BoSacks: How to Keep Your Job in Today’s Changing Publishing World
The last thing anyone wants during this unique transition period in publishing is to be downsized and out of work. Yet, it is an ongoing trend for publishers to minimize the workforce and still publish on a regular periodic time table. So, I offer you some tips on how to not only stay employed, but to prosper and grow.
I’m not going to lecture you on the niceties of corporate cubicle etiquette, ridiculous office romances, chronic corporate complaining or the needs of showering before you go to work. If you have any of those problems, put this magazine down now and start to clean out your desk, because there is nothing I or anyone else can do to help you. On the other hand, if you have the desire to grow, learn and thrive in publishing, listen up. There are some simple rules that will have positive long-term career results.
In this world of ours, everything is layered like an onion, and no man is an island. By that, I mean that you have at least two lives, not one: your home life and your work life. In the work world you also have two lives: the one you have now and the one you will have in the future. In 21st-century publishing, it is highly unlikely that you will retire from the job you have today. So your two jobs are trying to keep the one you have now and preparing for the one you will have in the future. Think of the work you do today as preparation for the work you will do at you next job.
You have three choices. Stagnate and stay in the position you have (those people get fired first), keep your eye on your immediate supervisor’s position, or get a job elsewhere.
What you really want for your next job is a promotion. That might mean that you want your boss’s job. What do you need to know to do your boss’s job? Remember that all bosses also either get their boss’s job, get fired or get laid off. And as nature hates a vacuum, you must be in the right spot with the correct credentials, willing and able to take the opening spot on the roster.
2 tips for keeping your job and advancing your career
1. Understand that publishing is a process. It has a beginning, middle and an end. Where are you in that process? Do you fully understand it? Do you know what happens before and after your involvement?
Take the blinders off and complete your education of the entire publishing process. Editors, do you understand production? Ad sales, do you have a clue about the manufacturing process? Production people, do you understand circulation? (OK, that was a trick question—nobody understands circulation, including circulators.)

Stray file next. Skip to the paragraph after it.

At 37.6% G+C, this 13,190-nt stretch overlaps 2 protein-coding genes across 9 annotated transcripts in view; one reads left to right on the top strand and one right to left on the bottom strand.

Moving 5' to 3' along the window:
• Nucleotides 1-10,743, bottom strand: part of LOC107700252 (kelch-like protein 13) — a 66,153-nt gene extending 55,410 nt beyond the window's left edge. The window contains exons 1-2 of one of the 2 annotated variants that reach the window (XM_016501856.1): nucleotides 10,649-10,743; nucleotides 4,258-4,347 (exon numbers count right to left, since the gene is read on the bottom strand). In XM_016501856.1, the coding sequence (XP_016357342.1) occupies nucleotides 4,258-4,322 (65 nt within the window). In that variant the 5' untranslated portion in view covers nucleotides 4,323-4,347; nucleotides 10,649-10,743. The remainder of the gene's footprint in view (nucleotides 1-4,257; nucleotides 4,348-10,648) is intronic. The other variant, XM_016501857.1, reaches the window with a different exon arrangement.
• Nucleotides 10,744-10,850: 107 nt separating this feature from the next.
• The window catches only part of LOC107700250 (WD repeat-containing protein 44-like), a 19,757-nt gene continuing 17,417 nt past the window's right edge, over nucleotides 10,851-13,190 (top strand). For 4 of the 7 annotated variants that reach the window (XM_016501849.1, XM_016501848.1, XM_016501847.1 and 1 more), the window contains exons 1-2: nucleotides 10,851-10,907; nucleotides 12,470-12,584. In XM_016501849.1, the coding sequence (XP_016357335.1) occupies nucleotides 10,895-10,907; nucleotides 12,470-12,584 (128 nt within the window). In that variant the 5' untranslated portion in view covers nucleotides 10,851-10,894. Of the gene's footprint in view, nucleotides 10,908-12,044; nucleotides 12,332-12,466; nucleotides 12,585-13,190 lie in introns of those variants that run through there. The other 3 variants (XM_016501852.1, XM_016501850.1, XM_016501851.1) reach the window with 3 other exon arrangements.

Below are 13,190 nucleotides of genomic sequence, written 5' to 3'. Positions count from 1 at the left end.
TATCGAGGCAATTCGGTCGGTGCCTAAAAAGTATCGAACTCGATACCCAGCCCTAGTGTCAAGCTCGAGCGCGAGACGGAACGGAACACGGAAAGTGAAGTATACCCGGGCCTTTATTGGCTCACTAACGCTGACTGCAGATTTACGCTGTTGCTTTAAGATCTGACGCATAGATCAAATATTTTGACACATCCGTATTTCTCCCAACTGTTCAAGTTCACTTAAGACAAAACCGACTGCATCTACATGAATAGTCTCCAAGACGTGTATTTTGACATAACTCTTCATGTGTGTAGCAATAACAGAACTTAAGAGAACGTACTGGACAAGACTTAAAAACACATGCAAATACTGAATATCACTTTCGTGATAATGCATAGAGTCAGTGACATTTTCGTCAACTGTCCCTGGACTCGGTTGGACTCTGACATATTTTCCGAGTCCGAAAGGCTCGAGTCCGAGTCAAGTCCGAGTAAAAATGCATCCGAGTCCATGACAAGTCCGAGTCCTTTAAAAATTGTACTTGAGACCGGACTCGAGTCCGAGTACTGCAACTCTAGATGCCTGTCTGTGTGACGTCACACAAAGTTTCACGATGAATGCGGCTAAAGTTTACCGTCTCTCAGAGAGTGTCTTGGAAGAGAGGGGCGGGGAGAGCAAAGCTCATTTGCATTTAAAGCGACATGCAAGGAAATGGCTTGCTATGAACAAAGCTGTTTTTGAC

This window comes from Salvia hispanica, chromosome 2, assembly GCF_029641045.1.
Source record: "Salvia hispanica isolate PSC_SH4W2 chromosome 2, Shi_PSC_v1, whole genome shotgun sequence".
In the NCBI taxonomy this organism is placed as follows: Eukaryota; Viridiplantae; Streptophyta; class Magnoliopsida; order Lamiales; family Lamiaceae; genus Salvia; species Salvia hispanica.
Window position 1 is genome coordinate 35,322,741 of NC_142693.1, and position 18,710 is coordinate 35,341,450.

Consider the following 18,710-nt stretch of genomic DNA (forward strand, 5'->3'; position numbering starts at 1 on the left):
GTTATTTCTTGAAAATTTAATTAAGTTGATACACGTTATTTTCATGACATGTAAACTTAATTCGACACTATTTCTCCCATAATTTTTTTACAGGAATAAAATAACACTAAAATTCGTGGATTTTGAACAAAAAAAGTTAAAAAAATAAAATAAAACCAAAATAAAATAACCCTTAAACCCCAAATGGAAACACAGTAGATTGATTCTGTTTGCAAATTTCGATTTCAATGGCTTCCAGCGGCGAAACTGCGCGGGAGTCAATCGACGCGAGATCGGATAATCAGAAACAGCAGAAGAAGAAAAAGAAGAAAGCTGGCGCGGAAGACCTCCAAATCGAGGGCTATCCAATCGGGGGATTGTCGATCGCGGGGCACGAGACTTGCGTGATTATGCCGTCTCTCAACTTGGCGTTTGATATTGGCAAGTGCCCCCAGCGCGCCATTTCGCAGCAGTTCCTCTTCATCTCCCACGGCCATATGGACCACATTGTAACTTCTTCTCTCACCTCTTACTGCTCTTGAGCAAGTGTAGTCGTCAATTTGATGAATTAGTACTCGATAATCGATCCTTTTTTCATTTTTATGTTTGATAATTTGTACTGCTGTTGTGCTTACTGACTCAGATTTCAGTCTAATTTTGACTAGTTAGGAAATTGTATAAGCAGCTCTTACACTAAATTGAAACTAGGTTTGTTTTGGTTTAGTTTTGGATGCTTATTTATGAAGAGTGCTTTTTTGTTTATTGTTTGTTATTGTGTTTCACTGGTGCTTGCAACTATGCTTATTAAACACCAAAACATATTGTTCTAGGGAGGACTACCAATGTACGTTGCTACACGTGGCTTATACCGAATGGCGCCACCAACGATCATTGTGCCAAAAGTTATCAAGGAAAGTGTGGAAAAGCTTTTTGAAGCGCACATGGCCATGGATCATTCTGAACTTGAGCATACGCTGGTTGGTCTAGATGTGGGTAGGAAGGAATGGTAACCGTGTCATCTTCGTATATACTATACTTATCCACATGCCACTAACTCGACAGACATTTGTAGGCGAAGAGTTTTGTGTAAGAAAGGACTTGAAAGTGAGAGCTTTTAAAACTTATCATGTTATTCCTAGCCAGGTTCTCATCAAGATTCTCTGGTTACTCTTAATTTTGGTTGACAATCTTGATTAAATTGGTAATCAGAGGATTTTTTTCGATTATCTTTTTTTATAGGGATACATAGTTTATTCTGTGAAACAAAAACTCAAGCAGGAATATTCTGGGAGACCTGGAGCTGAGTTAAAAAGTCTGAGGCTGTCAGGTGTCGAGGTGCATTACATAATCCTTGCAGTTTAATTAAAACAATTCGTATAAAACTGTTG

To excel in your career, you should at least be familiar with the languages of the other departments with which you work. The industry is changing. We are putting out more and more magazines with fewer and fewer people. Publishing personnel and the various departments are multitasking and blending. Columnists are now writers, typesetters and editors. Artists need to understand production page specifications and sometimes act as production people. Editors sometimes do page make-up and Web development. Good production personnel speak all publishing languages. We are a growing group of skill-blended professionalism.
I really believe that knowledge is power. Industry knowledge is employment power.
Imagine yourself on your next interview. If you can speak knowledgeably of the entire process, you are a more desirable candidate. Knowing what the other departments actually do is important. Inter-department communication and knowledge facilitates successful and efficient teamwork.
2. Network and join professional organizations. If your company won’t pay for it, pay for it yourself. As I mentioned, your current job is only a part of your career. A good professional group has the collective intelligence of the entire industry. They are a tremendous resource. If you have a question or stumble upon an unfamiliar situation, someone in that group knows the answer. If you ever get that pink slip, they know where the new jobs are. Professional organizations are important on many levels, not the least of which is exposure with your contemporaries.
Essentially, you have either a job or a career. Career people stay employed. You must always be working on your career. Stay alert and continue to educate yourself about your industry.
Bob Sacks is a consultant to the printing/publishing industry and president of The Precision Media Group (www.BoSacks.com). He is publisher and editor of a daily, international e-newsletter, “Heard on the Web.” Sacks has held posts as director of manufacturing and distribution, senior sales manager (paper), chief of operations, pressman, cameraman and corporate janitor.